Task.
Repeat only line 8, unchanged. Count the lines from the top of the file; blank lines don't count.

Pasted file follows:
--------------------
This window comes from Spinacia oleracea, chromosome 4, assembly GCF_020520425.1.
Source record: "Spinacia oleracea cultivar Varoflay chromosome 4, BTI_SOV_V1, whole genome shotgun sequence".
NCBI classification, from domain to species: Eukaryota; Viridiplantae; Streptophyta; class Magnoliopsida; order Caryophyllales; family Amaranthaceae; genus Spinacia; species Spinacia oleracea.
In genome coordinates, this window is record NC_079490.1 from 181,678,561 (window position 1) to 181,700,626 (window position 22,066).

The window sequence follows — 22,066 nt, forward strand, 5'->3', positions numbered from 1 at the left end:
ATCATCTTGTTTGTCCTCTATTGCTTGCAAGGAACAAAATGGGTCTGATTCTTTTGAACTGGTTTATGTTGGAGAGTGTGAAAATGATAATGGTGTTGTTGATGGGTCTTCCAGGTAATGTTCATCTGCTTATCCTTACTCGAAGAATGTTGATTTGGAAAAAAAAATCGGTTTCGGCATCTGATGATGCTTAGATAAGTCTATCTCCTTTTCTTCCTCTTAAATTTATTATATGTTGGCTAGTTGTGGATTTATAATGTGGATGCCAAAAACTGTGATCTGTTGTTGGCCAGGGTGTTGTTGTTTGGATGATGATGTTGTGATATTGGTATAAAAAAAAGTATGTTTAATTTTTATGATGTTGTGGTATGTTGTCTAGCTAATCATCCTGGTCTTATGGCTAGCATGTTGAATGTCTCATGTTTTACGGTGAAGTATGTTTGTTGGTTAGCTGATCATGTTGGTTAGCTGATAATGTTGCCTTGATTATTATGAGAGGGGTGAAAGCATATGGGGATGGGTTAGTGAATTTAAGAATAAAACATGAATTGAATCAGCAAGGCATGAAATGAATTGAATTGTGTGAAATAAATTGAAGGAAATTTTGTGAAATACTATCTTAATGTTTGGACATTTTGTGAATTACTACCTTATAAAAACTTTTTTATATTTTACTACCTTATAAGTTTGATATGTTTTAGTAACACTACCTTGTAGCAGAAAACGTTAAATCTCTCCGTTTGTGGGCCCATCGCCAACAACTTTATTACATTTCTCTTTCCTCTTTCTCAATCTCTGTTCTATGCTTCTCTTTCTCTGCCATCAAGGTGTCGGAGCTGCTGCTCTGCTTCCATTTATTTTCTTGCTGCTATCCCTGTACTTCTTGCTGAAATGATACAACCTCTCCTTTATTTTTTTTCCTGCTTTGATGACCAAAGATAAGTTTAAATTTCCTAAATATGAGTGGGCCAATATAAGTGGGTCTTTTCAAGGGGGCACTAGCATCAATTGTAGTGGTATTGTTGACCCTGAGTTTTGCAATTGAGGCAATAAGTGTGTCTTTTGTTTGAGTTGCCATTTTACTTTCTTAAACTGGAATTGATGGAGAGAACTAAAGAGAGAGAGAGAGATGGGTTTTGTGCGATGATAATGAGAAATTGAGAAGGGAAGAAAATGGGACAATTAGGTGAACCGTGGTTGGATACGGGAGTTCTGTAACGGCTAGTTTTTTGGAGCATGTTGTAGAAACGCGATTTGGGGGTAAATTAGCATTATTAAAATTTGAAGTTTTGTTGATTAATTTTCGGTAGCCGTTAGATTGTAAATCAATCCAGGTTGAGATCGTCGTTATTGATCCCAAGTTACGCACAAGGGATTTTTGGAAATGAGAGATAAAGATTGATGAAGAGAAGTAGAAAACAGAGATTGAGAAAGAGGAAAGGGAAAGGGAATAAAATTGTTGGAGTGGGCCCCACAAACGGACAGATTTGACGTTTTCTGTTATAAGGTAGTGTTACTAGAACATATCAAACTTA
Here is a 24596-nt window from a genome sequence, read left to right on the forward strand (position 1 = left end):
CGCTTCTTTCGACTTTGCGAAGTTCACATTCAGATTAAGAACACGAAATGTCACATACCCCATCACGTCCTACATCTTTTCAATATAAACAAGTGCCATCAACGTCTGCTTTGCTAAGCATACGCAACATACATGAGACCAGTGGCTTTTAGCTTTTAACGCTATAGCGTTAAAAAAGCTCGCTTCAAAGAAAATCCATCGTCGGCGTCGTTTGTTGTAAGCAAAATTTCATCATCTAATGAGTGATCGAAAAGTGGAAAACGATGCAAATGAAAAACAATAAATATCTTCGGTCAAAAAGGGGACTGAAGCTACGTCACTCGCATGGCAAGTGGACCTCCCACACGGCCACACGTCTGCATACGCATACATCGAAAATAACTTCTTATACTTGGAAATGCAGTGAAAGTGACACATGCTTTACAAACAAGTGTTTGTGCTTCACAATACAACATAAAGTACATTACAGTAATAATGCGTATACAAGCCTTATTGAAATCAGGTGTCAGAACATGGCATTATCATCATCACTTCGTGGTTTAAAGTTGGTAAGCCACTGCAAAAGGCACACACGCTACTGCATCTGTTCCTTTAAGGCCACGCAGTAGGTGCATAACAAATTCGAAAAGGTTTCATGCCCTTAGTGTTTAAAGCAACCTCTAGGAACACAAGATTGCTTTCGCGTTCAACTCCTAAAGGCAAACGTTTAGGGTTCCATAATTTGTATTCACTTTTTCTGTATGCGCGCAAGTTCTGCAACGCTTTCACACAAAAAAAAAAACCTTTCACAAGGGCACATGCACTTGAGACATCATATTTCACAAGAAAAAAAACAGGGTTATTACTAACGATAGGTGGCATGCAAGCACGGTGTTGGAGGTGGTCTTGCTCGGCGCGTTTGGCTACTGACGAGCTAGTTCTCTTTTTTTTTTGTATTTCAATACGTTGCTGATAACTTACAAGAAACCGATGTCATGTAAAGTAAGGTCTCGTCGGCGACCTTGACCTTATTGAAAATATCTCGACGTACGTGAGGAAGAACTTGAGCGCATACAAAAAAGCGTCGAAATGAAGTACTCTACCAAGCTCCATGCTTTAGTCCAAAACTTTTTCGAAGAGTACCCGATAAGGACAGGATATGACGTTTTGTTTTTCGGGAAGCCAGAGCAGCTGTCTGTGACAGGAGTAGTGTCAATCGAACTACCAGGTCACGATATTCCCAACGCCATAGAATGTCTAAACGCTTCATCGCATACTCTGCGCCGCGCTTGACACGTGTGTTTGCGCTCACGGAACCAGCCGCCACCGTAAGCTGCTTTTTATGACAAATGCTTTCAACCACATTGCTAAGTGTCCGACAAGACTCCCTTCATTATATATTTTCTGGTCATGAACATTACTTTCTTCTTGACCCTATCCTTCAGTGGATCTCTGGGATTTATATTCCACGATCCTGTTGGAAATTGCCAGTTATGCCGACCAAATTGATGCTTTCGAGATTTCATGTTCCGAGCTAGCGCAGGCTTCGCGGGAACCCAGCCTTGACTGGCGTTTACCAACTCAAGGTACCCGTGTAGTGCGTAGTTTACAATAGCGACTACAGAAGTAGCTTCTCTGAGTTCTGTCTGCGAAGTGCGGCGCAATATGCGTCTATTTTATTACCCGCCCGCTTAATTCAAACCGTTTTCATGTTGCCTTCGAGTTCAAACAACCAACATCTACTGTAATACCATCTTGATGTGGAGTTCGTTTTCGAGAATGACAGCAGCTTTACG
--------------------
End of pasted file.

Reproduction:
CGCTTCTTTCGACTTTGCGAAGTTCACATTCAGATTAAGAACACGAAATGTCACATACCCCATCACGTCCTACATCTTTTCAATATAAACAAGTGCCATCAACGTCTGCTTTGCTAAGCATACGCAACATACATGAGACCAGTGGCTTTTAGCTTTTAACGCTATAGCGTTAAAAAAGCTCGCTTCAAAGAAAATCCATCGTCGGCGTCGTTTGTTGTAAGCAAAATTTCATCATCTAATGAGTGATCGAAAAGTGGAAAACGATGCAAATGAAAAACAATAAATATCTTCGGTCAAAAAGGGGACTGAAGCTACGTCACTCGCATGGCAAGTGGACCTCCCACACGGCCACACGTCTGCATACGCATACATCGAAAATAACTTCTTATACTTGGAAATGCAGTGAAAGTGACACATGCTTTACAAACAAGTGTTTGTGCTTCACAATACAACATAAAGTACATTACAGTAATAATGCGTATACAAGCCTTATTGAAATCAGGTGTCAGAACATGGCATTATCATCATCACTTCGTGGTTTAAAGTTGGTAAGCCACTGCAAAAGGCACACACGCTACTGCATCTGTTCCTTTAAGGCCACGCAGTAGGTGCATAACAAATTCGAAAAGGTTTCATGCCCTTAGTGTTTAAAGCAACCTCTAGGAACACAAGATTGCTTTCGCGTTCAACTCCTAAAGGCAAACGTTTAGGGTTCCATAATTTGTATTCACTTTTTCTGTATGCGCGCAAGTTCTGCAACGCTTTCACACAAAAAAAAAAACCTTTCACAAGGGCACATGCACTTGAGACATCATATTTCACAAGAAAAAAAACAGGGTTATTACTAACGATAGGTGGCATGCAAGCACGGTGTTGGAGGTGGTCTTGCTCGGCGCGTTTGGCTACTGACGAGCTAGTTCTCTTTTTTTTTTGTATTTCAATACGTTGCTGATAACTTACAAGAAACCGATGTCATGTAAAGTAAGGTCTCGTCGGCGACCTTGACCTTATTGAAAATATCTCGACGTACGTGAGGAAGAACTTGAGCGCATACAAAAAAGCGTCGAAATGAAGTACTCTACCAAGCTCCATGCTTTAGTCCAAAACTTTTTCGAAGAGTACCCGATAAGGACAGGATATGACGTTTTGTTTTTCGGGAAGCCAGAGCAGCTGTCTGTGACAGGAGTAGTGTCAATCGAACTACCAGGTCACGATATTCCCAACGCCATAGAATGTCTAAACGCTTCATCGCATACTCTGCGCCGCGCTTGACACGTGTGTTTGCGCTCACGGAACCAGCCGCCACCGTAAGCTGCTTTTTATGACAAATGCTTTCAACCACATTGCTAAGTGTCCGACAAGACTCCCTTCATTATATATTTTCTGGTCATGAACATTACTTTCTTCTTGACCCTATCCTTCAGTGGATCTCTGGGATTTATATTCCACGATCCTGTTGGAAATTGCCAGTTATGCCGACCAAATTGATGCTTTCGAGATTTCATGTTCCGAGCTAGCGCAGGCTTCGCGGGAACCCAGCCTTGACTGGCGTTTACCAACTCAAGGTACCCGTGTAGTGCGTAGTTTACAATAGCGACTACAGAAGTAGCTTCTCTGAGTTCTGTCTGCGAAGTGCGGCGCAATATGCGTCTATTTTATTACCCGCCCGCTTAATTCAAACCGTTTTCATGTTGCCTTCGAGTTCAAACAACCAACATCTACTGTAATACCATCTTGATGTGGAGTTCGTTTTCGAGAATGACAGCAGCTTTACG